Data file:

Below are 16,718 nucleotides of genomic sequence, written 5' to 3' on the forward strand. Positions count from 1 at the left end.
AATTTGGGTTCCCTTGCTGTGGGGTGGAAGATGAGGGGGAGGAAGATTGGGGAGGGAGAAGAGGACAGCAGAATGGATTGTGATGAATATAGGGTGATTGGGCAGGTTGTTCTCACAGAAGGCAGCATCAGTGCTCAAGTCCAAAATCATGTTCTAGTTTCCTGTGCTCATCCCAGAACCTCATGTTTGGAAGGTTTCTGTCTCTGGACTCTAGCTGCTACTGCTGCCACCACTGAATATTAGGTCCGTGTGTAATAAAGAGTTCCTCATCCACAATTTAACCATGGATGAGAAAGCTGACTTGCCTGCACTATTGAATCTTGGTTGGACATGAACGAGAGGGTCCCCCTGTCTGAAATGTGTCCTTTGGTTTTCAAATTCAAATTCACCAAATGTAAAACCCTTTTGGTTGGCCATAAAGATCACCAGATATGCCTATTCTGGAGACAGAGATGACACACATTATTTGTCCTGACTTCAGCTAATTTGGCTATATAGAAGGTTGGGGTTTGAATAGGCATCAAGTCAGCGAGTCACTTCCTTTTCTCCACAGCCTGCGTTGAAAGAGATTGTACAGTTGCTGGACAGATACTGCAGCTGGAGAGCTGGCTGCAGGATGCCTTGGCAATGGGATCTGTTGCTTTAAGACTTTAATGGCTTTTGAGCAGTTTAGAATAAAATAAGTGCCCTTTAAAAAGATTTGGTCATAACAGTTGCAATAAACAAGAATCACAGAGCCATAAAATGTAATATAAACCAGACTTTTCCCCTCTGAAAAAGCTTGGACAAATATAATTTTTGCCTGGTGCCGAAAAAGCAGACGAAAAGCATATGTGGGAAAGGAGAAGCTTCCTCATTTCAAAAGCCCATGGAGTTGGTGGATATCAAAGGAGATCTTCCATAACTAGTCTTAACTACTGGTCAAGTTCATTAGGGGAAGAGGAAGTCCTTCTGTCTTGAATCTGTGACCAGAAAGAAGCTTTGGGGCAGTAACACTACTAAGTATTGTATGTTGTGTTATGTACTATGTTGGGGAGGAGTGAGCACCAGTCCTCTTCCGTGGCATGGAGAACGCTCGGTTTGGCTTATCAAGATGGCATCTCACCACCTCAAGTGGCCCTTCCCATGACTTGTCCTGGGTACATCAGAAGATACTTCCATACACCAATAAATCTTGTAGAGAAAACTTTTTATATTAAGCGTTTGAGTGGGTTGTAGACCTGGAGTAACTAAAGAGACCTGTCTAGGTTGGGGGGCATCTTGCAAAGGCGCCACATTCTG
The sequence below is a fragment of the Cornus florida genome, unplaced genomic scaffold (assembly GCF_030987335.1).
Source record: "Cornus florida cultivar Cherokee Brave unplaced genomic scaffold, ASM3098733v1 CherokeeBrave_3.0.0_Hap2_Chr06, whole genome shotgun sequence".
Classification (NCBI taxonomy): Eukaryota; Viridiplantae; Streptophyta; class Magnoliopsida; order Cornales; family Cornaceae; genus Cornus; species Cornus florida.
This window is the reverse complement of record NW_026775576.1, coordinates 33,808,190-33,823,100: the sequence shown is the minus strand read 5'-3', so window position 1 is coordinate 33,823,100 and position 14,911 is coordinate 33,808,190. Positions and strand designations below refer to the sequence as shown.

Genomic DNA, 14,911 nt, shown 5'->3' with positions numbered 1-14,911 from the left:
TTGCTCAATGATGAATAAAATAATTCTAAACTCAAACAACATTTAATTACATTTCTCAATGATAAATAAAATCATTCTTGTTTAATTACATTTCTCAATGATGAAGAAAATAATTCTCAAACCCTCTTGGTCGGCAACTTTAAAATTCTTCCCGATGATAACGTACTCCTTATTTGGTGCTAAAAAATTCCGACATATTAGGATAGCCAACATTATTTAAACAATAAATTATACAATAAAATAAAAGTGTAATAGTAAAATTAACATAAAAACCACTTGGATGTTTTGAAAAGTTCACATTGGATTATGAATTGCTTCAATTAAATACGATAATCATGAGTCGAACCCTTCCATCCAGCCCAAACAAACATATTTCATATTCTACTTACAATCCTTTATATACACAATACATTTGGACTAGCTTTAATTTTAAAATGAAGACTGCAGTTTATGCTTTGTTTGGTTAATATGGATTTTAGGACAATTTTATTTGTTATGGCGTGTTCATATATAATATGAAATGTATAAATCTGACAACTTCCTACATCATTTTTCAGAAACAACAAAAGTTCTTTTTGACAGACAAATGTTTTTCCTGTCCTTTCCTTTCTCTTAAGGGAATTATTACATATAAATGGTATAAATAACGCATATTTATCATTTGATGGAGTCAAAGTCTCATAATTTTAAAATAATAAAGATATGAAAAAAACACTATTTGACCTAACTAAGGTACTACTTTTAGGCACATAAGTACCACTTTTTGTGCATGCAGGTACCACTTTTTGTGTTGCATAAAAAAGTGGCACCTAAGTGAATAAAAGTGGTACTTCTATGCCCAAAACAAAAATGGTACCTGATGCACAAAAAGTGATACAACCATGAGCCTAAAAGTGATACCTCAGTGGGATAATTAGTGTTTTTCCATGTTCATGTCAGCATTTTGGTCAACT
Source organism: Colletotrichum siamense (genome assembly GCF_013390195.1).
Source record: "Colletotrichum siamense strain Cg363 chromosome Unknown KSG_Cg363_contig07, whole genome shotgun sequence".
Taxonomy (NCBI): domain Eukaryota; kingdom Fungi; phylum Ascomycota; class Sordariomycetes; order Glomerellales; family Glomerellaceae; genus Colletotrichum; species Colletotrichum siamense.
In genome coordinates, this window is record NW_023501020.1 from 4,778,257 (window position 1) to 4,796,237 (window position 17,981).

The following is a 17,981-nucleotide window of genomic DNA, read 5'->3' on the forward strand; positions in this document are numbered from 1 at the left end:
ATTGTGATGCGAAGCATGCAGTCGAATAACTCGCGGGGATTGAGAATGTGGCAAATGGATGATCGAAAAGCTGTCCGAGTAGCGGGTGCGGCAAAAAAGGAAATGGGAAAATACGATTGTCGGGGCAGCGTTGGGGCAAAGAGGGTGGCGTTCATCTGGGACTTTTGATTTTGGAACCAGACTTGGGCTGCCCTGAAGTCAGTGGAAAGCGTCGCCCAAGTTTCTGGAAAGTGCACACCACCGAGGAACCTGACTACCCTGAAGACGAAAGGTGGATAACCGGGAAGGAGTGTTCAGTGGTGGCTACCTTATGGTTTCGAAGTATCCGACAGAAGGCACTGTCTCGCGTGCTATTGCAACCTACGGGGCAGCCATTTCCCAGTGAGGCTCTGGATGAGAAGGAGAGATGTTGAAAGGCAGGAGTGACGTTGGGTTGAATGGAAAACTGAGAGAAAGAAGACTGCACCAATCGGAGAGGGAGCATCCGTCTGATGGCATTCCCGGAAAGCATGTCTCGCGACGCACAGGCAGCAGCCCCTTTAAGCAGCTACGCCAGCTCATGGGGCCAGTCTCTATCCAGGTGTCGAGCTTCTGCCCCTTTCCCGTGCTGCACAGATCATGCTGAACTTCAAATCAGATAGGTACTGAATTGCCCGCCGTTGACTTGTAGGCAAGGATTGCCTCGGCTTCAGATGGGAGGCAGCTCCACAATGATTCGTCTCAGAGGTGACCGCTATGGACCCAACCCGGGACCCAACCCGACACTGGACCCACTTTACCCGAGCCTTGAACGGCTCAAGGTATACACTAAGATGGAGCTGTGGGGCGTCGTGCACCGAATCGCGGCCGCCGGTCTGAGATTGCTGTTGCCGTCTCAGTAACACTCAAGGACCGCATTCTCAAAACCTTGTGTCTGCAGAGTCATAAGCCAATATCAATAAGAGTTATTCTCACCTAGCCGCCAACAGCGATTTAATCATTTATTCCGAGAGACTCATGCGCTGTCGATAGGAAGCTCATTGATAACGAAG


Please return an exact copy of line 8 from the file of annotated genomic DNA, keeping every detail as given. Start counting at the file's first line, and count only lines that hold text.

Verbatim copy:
TTGCTCAATGATGAATAAAATAATTCTAAACTCAAACAACATTTAATTACATTTCTCAATGATAAATAAAATCATTCTTGTTTAATTACATTTCTCAATGATGAAGAAAATAATTCTCAAACCCTCTTGGTCGGCAACTTTAAAATTCTTCCCGATGATAACGTACTCCTTATTTGGTGCTAAAAAATTCCGACATATTAGGATAGCCAACATTATTTAAACAATAAATTATACAATAAAATAAAAGTGTAATAGTAAAATTAACATAAAAACCACTTGGATGTTTTGAAAAGTTCACATTGGATTATGAATTGCTTCAATTAAATACGATAATCATGAGTCGAACCCTTCCATCCAGCCCAAACAAACATATTTCATATTCTACTTACAATCCTTTATATACACAATACATTTGGACTAGCTTTAATTTTAAAATGAAGACTGCAGTTTATGCTTTGTTTGGTTAATATGGATTTTAGGACAATTTTATTTGTTATGGCGTGTTCATATATAATATGAAATGTATAAATCTGACAACTTCCTACATCATTTTTCAGAAACAACAAAAGTTCTTTTTGACAGACAAATGTTTTTCCTGTCCTTTCCTTTCTCTTAAGGGAATTATTACATATAAATGGTATAAATAACGCATATTTATCATTTGATGGAGTCAAAGTCTCATAATTTTAAAATAATAAAGATATGAAAAAAACACTATTTGACCTAACTAAGGTACTACTTTTAGGCACATAAGTACCACTTTTTGTGCATGCAGGTACCACTTTTTGTGTTGCATAAAAAAGTGGCACCTAAGTGAATAAAAGTGGTACTTCTATGCCCAAAACAAAAATGGTACCTGATGCACAAAAAGTGATACAACCATGAGCCTAAAAGTGATACCTCAGTGGGATAATTAGTGTTTTTCCATGTTCATGTCAGCATTTTGGTCAACT